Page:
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Thomas Brooks – Arguments for Secret Prayer – 1665

Originally Titled The Privy Key of Heaven

There is no service wherein Christians have such a near and familiar intercourse with God, as in this of private prayer: neither is there any service wherein. God doth more delight to make known his truth and faithfulness, grace, goodness, mercy and bounty, his beauty, and glory to poor souls, than this of private prayer. Luther professeth, ” That he profited more in the knowledge of the scripture by private prayer. in a short time, then he did by study in a longer space.” As John, by weeping in private got the sealed book opened. Private prayer crowns God with the honor and
the glory that is due to his name, and God crowns private prayer with a discovery of those blessed and weighty. truths to his servants, that are a sealed book to others. Certainly, the soul usually enjoys most communion with God in secret.

John Flavel – The Hearts of Sinners Bolted Against Christ 1689

From the book, England’s Duty, or Christ Knocking at the Door of Sinner’s Hearts.

That all hearts are naturally shut and made fast against Christ, is a sad but certain truth; we read, John 1:11, “He came unto his own, and his own received him not.” He came unto his own people, from whose stock he sprung—a people to whom he had been prefigured in all thesacrifices and types of the law, and who might in him clearly discern”the accomplishment of them all. His doctrines and his miracles plainly told them who he was, and whence he came ; yet few discerned and received him as the Son of
God. Christ found the doors of men’s hearts generally shut against him, save only a few whose hearts were opened by the almighty power of God, in the way of faith. John 1:12.

James Robe – A narrative of the Revivals at Kilsyth and Cambuslang Scotland – 1742

If we rise to the survey of the world—if ascending the lofty eminence
which is occupied by the genius of history, we review the annals of our race; or setting out with the traveler, we bring the eye of observation to bear on the existing condition of mankind—what a mournful picture is presented to the reflecting mind! Over by far the larger portion of that wide expanse, what does either the past or the present exhibit, but” darkness covering the earth and gross darkness the people”? Millions upon millions of our fellow-creatures, possessed of the same rational, moral, and immortal nature with ourselves, sunk to the level of the beasts that perish; ignorant alike of their origin and of their end—”changing the glory of the incorruptible Jehovah into an image made like to corruptible man, and to birds and four-footed beasts and creeping things.”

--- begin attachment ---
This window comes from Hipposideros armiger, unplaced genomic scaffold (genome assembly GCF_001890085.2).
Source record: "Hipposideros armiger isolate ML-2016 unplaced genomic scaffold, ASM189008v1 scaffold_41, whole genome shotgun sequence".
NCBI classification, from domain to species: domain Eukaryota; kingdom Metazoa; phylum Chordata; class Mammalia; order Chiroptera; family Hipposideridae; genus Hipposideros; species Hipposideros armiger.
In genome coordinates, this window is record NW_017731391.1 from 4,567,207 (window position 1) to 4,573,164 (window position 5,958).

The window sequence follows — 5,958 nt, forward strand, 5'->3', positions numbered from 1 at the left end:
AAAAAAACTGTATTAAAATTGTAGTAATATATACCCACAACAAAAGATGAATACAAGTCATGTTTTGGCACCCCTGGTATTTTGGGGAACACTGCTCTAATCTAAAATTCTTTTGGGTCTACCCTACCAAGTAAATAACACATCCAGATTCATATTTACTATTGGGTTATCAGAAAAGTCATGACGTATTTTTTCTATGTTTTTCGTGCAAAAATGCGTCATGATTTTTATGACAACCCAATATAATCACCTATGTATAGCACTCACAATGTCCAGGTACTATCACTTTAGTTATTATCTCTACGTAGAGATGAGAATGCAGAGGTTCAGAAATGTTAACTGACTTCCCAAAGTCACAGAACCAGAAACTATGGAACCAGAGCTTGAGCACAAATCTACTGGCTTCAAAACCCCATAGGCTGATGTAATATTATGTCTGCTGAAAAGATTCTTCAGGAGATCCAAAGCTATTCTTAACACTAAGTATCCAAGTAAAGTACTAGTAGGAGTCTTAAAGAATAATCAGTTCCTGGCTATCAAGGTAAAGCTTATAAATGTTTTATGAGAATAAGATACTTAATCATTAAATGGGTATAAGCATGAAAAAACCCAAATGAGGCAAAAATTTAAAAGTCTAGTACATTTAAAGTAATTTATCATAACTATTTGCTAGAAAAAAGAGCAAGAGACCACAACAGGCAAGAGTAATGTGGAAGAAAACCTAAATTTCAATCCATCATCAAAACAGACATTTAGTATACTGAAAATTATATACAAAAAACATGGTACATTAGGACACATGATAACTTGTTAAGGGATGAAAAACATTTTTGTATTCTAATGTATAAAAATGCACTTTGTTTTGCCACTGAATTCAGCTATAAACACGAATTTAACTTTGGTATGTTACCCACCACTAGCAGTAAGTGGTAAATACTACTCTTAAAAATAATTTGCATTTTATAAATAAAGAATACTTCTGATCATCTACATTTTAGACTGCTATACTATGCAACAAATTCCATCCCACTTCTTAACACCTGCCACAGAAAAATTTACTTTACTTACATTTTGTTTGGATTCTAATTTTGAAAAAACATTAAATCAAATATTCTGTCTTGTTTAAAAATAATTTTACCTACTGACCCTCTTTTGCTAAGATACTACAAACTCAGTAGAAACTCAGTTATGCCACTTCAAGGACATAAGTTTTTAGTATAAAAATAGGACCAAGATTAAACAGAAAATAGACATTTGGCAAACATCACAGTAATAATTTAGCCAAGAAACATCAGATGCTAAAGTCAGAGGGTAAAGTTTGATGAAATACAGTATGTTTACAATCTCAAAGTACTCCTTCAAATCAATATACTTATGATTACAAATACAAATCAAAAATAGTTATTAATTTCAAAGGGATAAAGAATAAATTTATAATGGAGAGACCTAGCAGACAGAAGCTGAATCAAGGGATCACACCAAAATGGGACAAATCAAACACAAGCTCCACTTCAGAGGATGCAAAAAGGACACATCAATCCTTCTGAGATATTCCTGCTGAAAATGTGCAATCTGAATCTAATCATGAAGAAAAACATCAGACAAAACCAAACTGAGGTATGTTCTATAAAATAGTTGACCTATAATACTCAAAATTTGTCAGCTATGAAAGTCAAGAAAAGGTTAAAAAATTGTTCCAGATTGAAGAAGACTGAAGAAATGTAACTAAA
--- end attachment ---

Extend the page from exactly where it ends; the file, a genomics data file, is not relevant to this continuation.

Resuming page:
“It is transporting and astonishing, that after all the great and horrid provocations we have given the Most-High in this church and land, by growing deism and infidelity, carnality and profanity, formality and hypocrisy, our bitter envyings and unreasonable divisions, but most of all by a general rejecting of the blessed Son of God by unbelief, and using gospel ordinances contentedly without feeling the power of them, the Lord hath been so far from utterly forsaking us, and making our country desolate by some destroying judgment, that he is in ” wrath remembering mercy,” and beginning manifestly to revive his work, and help us in such a situation as was become hopeless and helpless by any human possible means.”

Alexander Nisbet – False Teachers Allure Through the Lusts of the Flesh, Those Who Are Clean Escaped. 1659

There may be a very remarkable external change from vile and blasphemous opinions, idolatrous and profane practices, to a profession of truth and suitableness of the outward conversation to it, where there is no saving or inward change made of the heart, from the love of secret lusts to
the love of Christ and His grace; the one without the other may be occasioned by the power of example, the majesty and clearness of truth, which is in nothing contrary to nature’s light, the beauty of holiness shining in the conversation of professors, and outward advantages which sometimes may attend the profession of truth and holiness: for these here who were yet given to the lusts of their flesh and much wantonness had once clean escaped from the blasphemous opinion and profane and idolatrous 9practices of those without the church, who are here called “them that live in error.”


Alexander Nisbet – False Teachers As Natural Brute Beasts Made to be Taken and Destroyed – 1658

Recording 1 of 2 on 2 Peter 2
A judicious and gracious Scotch commentary, after the style of Dickson and Hutcheson.’ – Spurgeon

Even those who are destitute of the saving knowledge of Christ, and strangers to the mortification of heart pollutions, may find so much power in the knowledge of Him as to make them cleanse their external conversation. The knowledge of Christ is so ravishing a subject, able to divert even an unrenewed mind from many sinful speculations, that even